In 1940, after the fall of France, Britain stood alone against Nazi Germany. After narrowly averting an invasion during the Battle of Britain, London became the target of a sustained bombing campaign known as “The Blitz”–the German Luftwaffe dropped over 35,000 tons of bombs on the city. During this time, the British Government of Prime Minister Winston Churchill was housed in a super-secret protected underground bunker in the heart of London.
The ten-foot-thick walls of the underground bunker.
By 1937, the British Government, recognizing that war with Nazi Germany was a distinct probability and that London was vulnerable to air raids from the Luftwaffe, began searching for a place to build a secure bombproof underground bunker to protect government and military officials. At first, it was decided that a series of shelters would be built to disperse the government throughout London, but it was quickly decided that this would take too long, and instead a single central bunker would be built. In May 1938, the basement of the New Public Offices building, in Whitehall, was selected, and construction began in June. Carefully hidden under ten feet of ground, and built under tight security, the basement level was fitted with extensive communications equipment and a ventilation system that would protect it from poison gas. The original construction contained only three rooms and was intended more as an air raid shelter, but in early 1939, the entire complex was expanded to allow it to house the civilian War Cabinet and the military Central War Room and serve as an entire underground office complex. Work was finished on August 27, 1939. Five days later, Germany invaded Poland, and World War Two began.
In October 1940, after the Battle of Britain, it was decided that the bunker needed more protection, and a 5-foot layer of steel-reinforced concrete (known simply as “The Slab”) was added, designed to resist bombs up to 500 pounds in size. At the same time the bunker was expanded to 30,000 square feet–almost three times its previous size. At around the same time, a much smaller secondary bunker, code-named “PADDOCK”, was completed in the Dollis Hill section of London. Churchill only used it once.
The final Whitehall underground bunker complex contained several vital facilities. The Map Room was the intelligence center of Britain, where the global war situation was updated 24 hours a day and produced a daily intelligence summary for military and civilian officials. Encrypted communications allowed a secure telephone link between Churchill and American President Franklin D Roosevelt in Washington DC (one of the secure telephone rooms was disguised as a locked toilet), and a complete BBC broadcasting studio allowed Churchill to make speeches to the nation from his underground shelter. Although Churchill and his family were provided full apartments in the bunker, he didn’t like sleeping underground and preferred to spend the night in another apartment in the Whitehall building or his official residence at No. 10 Downing Street. The bunker complex also contained apartments and dormitories for military chiefs and cabinet ministers, and all the necessary secretaries, typists, telephone operators, and other staff. A total of 115 War Cabinet meetings were held in the bunker throughout the war.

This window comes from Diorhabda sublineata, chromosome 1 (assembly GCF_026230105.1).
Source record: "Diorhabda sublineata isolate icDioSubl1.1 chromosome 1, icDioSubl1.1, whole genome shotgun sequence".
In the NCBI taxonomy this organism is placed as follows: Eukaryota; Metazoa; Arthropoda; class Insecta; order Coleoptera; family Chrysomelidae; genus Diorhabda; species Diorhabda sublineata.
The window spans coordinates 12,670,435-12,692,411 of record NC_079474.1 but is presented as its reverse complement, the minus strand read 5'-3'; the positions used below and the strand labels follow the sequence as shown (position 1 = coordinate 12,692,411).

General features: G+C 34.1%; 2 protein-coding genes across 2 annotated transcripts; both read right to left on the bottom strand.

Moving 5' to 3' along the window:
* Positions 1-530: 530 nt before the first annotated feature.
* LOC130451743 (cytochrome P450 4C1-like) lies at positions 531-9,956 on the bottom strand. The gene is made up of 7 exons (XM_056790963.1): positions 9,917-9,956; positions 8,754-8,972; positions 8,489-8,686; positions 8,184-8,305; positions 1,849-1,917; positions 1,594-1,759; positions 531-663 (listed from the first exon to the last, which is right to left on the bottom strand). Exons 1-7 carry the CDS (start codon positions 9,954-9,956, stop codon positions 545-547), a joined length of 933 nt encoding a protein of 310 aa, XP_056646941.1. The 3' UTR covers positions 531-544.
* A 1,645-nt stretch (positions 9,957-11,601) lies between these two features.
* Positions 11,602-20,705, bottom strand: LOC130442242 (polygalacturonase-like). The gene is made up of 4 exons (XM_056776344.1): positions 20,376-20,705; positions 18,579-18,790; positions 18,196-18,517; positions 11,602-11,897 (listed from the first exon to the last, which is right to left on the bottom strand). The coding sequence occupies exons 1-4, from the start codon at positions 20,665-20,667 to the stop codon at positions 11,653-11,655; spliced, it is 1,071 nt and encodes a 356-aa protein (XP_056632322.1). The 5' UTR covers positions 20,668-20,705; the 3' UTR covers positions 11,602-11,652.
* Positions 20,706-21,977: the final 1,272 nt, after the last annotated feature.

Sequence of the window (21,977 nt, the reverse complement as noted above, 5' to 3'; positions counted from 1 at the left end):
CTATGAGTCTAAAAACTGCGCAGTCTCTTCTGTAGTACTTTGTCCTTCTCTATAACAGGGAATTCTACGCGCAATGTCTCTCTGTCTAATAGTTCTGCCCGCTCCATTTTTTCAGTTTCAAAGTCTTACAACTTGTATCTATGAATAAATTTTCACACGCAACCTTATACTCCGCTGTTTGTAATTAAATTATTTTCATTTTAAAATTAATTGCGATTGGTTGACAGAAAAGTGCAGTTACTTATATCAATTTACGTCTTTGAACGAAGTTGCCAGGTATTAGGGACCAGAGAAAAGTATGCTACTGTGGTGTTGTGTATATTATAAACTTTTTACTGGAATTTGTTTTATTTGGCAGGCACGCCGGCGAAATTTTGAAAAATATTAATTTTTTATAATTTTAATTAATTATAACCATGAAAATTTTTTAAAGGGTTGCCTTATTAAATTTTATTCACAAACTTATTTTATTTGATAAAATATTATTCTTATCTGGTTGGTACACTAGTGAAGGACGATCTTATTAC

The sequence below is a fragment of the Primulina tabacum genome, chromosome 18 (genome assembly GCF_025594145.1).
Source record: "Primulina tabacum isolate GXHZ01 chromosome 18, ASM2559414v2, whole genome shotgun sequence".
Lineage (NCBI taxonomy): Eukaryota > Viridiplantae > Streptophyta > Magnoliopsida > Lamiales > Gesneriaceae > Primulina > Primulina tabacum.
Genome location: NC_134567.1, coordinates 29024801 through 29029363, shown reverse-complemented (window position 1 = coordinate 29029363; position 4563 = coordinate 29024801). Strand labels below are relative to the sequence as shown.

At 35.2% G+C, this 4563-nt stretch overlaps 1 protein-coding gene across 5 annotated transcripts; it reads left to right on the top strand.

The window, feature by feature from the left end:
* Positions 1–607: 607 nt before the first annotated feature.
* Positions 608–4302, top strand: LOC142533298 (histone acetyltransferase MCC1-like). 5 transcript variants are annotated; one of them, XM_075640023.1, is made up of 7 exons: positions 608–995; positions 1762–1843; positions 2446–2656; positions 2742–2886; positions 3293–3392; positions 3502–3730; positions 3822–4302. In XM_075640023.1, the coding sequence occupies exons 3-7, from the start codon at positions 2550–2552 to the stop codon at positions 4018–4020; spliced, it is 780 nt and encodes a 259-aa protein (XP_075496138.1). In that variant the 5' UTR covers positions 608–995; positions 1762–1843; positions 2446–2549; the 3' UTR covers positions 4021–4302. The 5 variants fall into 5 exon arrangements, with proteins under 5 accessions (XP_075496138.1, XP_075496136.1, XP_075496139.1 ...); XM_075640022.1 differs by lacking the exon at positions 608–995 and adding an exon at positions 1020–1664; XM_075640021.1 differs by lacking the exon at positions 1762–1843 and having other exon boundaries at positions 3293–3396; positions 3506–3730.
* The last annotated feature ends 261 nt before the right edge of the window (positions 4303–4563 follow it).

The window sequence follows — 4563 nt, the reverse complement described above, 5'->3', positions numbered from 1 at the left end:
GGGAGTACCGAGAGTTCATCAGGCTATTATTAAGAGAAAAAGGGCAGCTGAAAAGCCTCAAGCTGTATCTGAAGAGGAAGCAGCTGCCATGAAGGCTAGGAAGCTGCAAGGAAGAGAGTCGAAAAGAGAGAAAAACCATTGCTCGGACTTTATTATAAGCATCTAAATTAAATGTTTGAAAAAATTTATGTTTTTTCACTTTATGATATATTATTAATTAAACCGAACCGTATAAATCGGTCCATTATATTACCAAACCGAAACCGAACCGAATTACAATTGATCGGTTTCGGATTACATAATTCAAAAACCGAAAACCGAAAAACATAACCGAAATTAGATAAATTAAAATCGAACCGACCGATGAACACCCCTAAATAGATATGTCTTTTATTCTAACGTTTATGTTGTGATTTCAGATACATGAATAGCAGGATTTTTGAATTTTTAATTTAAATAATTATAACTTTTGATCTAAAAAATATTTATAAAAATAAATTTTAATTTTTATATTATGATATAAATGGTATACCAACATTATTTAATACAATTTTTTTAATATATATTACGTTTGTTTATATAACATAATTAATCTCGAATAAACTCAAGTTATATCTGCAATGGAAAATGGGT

When Japan surrendered on August 15, 1945, the existence of the underground war rooms was still a closely-protected secret, and the entire complex was sealed off. Desks, phones, maps, radios, and papers stayed exactly as they were on the day the war ended. In 1948, recognizing its historical importance, the British Parliament decided to preserve and restore the bunker to its wartime condition. Although the complex was not open to the general public, visitors could request access from the British Ministry of Works–though only 5,000 visitors were actually admitted from 1948 to 1984.
In 1974, the Imperial War Museum was asked if it could take over the bunker and run it as a public museum, but the staff did not think they had the resources. It wasn’t until 1981 that Prime Minister Margaret Thatcher, an admirer of Churchill, provided the necessary funding, and 19 rooms inside the bunker, including the Map Room, the War Cabinet Room, the Communications Room and Churchill’s apartment, were opened to the public in 1984. In 2003, after a restoration effort funded mostly by private donations, the Courtyard Rooms, where staff were housed, were opened, and in 2005 a multimedia center focusing on Churchill’s life was opened, featuring taped interviews with people who knew him, and a digitized archive of documents.
Today, the War Rooms are one of the most popular tourist attractions in London, with over 300,000 visitors per year..
The Map Room